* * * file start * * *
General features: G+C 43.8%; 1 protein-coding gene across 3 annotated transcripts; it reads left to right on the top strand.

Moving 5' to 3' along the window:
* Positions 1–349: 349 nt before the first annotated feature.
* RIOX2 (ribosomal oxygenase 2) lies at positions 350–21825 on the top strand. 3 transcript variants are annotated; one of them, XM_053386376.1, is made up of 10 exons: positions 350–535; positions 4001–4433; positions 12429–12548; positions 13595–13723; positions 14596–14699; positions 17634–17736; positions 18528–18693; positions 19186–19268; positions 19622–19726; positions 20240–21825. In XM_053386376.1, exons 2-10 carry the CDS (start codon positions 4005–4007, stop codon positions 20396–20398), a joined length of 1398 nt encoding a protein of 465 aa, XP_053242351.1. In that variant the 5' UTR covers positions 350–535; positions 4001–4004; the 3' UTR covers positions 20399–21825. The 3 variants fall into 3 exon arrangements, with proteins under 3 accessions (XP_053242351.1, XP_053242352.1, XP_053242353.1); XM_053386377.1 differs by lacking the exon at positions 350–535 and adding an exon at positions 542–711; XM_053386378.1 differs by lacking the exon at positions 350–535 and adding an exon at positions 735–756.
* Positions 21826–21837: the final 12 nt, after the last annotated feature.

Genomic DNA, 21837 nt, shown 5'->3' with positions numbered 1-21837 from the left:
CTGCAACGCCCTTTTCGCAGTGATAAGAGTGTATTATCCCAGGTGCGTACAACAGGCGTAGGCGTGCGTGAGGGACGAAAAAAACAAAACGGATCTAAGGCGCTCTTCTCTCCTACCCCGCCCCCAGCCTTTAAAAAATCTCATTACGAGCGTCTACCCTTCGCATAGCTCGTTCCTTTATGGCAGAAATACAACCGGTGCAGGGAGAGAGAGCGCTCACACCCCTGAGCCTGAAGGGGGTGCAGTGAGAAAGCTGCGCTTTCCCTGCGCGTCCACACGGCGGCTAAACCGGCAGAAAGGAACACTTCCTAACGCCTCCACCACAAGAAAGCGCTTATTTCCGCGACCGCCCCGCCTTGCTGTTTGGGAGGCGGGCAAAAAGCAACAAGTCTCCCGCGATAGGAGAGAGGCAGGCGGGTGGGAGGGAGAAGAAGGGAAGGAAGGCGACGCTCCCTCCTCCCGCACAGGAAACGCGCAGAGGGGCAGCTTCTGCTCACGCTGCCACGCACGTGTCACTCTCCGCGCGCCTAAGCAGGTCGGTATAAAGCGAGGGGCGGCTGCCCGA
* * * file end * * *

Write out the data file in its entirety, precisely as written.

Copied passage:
General features: G+C 43.8%; 1 protein-coding gene across 3 annotated transcripts; it reads left to right on the top strand.

Moving 5' to 3' along the window:
* Positions 1–349: 349 nt before the first annotated feature.
* RIOX2 (ribosomal oxygenase 2) lies at positions 350–21825 on the top strand. 3 transcript variants are annotated; one of them, XM_053386376.1, is made up of 10 exons: positions 350–535; positions 4001–4433; positions 12429–12548; positions 13595–13723; positions 14596–14699; positions 17634–17736; positions 18528–18693; positions 19186–19268; positions 19622–19726; positions 20240–21825. In XM_053386376.1, exons 2-10 carry the CDS (start codon positions 4005–4007, stop codon positions 20396–20398), a joined length of 1398 nt encoding a protein of 465 aa, XP_053242351.1. In that variant the 5' UTR covers positions 350–535; positions 4001–4004; the 3' UTR covers positions 20399–21825. The 3 variants fall into 3 exon arrangements, with proteins under 3 accessions (XP_053242351.1, XP_053242352.1, XP_053242353.1); XM_053386377.1 differs by lacking the exon at positions 350–535 and adding an exon at positions 542–711; XM_053386378.1 differs by lacking the exon at positions 350–535 and adding an exon at positions 735–756.
* Positions 21826–21837: the final 12 nt, after the last annotated feature.

Genomic DNA, 21837 nt, shown 5'->3' with positions numbered 1-21837 from the left:
CTGCAACGCCCTTTTCGCAGTGATAAGAGTGTATTATCCCAGGTGCGTACAACAGGCGTAGGCGTGCGTGAGGGACGAAAAAAACAAAACGGATCTAAGGCGCTCTTCTCTCCTACCCCGCCCCCAGCCTTTAAAAAATCTCATTACGAGCGTCTACCCTTCGCATAGCTCGTTCCTTTATGGCAGAAATACAACCGGTGCAGGGAGAGAGAGCGCTCACACCCCTGAGCCTGAAGGGGGTGCAGTGAGAAAGCTGCGCTTTCCCTGCGCGTCCACACGGCGGCTAAACCGGCAGAAAGGAACACTTCCTAACGCCTCCACCACAAGAAAGCGCTTATTTCCGCGACCGCCCCGCCTTGCTGTTTGGGAGGCGGGCAAAAAGCAACAAGTCTCCCGCGATAGGAGAGAGGCAGGCGGGTGGGAGGGAGAAGAAGGGAAGGAAGGCGACGCTCCCTCCTCCCGCACAGGAAACGCGCAGAGGGGCAGCTTCTGCTCACGCTGCCACGCACGTGTCACTCTCCGCGCGCCTAAGCAGGTCGGTATAAAGCGAGGGGCGGCTGCCCGA